The Right Honorable Dr. Louise Bennett-Coverley (Miss Lou)

Dr. Joel Ying, MD

Physician, Educator, Storyteller. He hosts this website for "Living the Present Moment" as a conscious journey of Body, Mind, Emotion & Spirit. Holistic and integrative, his practice includes Tai Chi and Yoga, Craniosacral Therapy, Healing From the Core, Meditation. Always exploring his edges, he shares them in the blog, newsletter, courses, and online study group.

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The Right Honorable Dr. Louise Bennett-Coverley was born in Kingston, Jamaica, on September 7, 1919. She died in Ontario, Canada, on July 26, 2006. Her body was flown back to Jamaica to lie in state in the National Arena, and then buried in National Hero’s Park, next to other great heroes and leaders of Jamaica. This park is just across the street from where my mother grew up.

The Right Honorable Dr. Louise Bennett-Coverley is one of Jamaica’s treasures…. she was … she is… a STORYTELLER. She collected the stories and cultural wisdom of her people and kept it alive by passing it on.

She is better known in Jamaica as Louise Bennett, or more affectionately Miss Lou. She is known to a generation of Jamaicans for her television show performing children’s folk tales of Brother Anansi, the trickster spider. Brother Anansi uses his cunning against his opponents. The stories contain wisdom by ending with a proverb. My dad remembers her coming to the rural country areas to perform at schools when he was young.

“The children need to know their stories.”
—Miss Lou (the original patois, “de pickney-dem learn de sinting dat belong to dem.“)

The Right Honorable Doctor

Louise Bennett was also a poet, folk singer, comedienne, writer and educator. The only daughter of a baker and a dressmaker, she was the first black student at the Royal Academy of Dramatic Arts in Britain. She studied drama and Jamaican folklore, and would later teach at the University of West Indies.

In 1960, she became a member of the Most Excellent Order of the British Empire for her contribution to arts and literature, which is equivalent to a knighthood. And thus, she is the “Right Honorable”.

In 1974, she became a member of the Order of Jamaica, among many other honors.

In 1998, she received an honorary Doctorate of Letters from York University, and thus, she is “The Right Honorable Doctor.”

One of Jamaica’s National Treasures

As a country once ruled by the British, Jamaican children were taught “the Queen’s English” as the proper way to speak in school. They were taught that their own dialect was a poor derivative and corruption of the English language.

Louise Bennett wrote her poems, songs, and stories in the common vernacular. The colorful local Jamaican patois is a melting pot of influences from West Africa and Britain. For many years, the Jamaican Gleaner refused to publish her poetry because it was in patois. However, she continued to bring to the stage the rich color of Jamaican life in their own native language.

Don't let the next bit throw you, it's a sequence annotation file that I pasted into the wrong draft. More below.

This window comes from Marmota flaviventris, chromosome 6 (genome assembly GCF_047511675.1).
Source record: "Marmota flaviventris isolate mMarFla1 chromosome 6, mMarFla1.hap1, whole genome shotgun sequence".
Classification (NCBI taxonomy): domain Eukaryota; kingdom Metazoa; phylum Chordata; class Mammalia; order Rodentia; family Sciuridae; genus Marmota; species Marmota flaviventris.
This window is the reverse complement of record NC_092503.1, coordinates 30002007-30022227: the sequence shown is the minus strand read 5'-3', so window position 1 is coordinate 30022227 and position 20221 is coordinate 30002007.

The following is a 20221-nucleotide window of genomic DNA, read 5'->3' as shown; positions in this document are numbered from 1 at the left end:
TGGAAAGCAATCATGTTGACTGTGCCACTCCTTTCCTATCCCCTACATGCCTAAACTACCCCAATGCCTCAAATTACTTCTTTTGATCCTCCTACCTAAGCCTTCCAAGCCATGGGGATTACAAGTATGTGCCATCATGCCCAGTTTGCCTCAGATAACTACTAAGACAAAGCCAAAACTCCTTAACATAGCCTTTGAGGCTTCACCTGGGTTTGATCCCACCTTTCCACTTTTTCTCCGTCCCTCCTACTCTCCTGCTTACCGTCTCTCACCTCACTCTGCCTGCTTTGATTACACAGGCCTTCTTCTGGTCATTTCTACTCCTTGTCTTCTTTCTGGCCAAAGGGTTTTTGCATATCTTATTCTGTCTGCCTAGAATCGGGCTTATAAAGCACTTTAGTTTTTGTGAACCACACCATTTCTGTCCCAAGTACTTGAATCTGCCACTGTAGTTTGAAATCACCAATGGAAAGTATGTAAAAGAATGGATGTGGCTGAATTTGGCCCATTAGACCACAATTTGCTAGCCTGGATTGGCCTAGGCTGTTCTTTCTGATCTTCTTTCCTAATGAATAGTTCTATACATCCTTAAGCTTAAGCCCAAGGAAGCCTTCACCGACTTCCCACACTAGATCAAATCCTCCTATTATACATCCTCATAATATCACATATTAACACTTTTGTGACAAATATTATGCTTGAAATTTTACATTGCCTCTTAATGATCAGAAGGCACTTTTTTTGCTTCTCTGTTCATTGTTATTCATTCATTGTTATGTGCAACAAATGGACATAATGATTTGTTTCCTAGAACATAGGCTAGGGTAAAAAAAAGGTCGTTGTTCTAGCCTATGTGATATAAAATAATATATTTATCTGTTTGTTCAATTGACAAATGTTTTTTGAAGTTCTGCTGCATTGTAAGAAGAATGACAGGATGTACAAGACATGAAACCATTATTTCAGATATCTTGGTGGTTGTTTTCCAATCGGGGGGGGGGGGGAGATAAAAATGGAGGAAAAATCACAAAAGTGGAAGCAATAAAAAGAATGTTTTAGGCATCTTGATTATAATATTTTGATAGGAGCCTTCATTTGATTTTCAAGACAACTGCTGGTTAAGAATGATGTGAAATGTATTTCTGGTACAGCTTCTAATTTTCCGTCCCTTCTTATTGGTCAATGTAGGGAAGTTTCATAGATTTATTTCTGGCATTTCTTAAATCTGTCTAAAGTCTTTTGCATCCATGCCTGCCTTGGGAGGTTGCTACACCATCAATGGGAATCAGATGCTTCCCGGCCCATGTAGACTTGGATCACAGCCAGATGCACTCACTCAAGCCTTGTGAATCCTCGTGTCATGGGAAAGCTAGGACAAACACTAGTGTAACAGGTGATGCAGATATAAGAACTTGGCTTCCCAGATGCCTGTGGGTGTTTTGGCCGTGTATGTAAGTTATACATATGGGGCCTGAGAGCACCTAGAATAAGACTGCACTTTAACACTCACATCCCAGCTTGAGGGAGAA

“The children need to know their stories.”
—Miss Lou

For a generation of Jamaicans, she taught them pride in the way they speak, their patois, their culture, their songs, and their stories. For this reason, she is one of Jamaica’s national treasures.


Louise Bennett also sang many Jamaican folk songs which are called “mentos.” (Today, this style of music is often sold under the category of “calypso”, which is originally from Trinidad, but has come to refer to the music of the Caribbean.) Jamaican mentos have their origin in the work songs. For example, workers hired by the government to dig a ditch would sing a work song. One worker was even hired just to sing the song. The other workers would sing the chorus. The rhythm kept the workers moving, minds occupied, and work got done.

One of the famous songs that she would sing was made famous by another artist (Harry Belafonte).

Imagine that you are working to load the banana boat at the dock all night long. You raise up bunches of bananas, and at the end of the work shift you wait for the boss to come and count or tally up your bananas so you could get paid. You see the hint of the rising sun.

If you listen between the silence, you might hear:

Day-O Day-O

Daylight come and me wan’ go home.
(chorus translation: Daylight has come, and I want to go home.)

Work all night on a drink of rum
(Daylight come and me wan’ go home)

Stack banana till the mornin’ come
(Daylight come and me wan’ go home)

Lift six foot, seven foot, eight foot bunch
(Daylight come and me wan’ go home)

Come, Mister Tally Man, tally me banana
(Daylight come and me wan’ go home)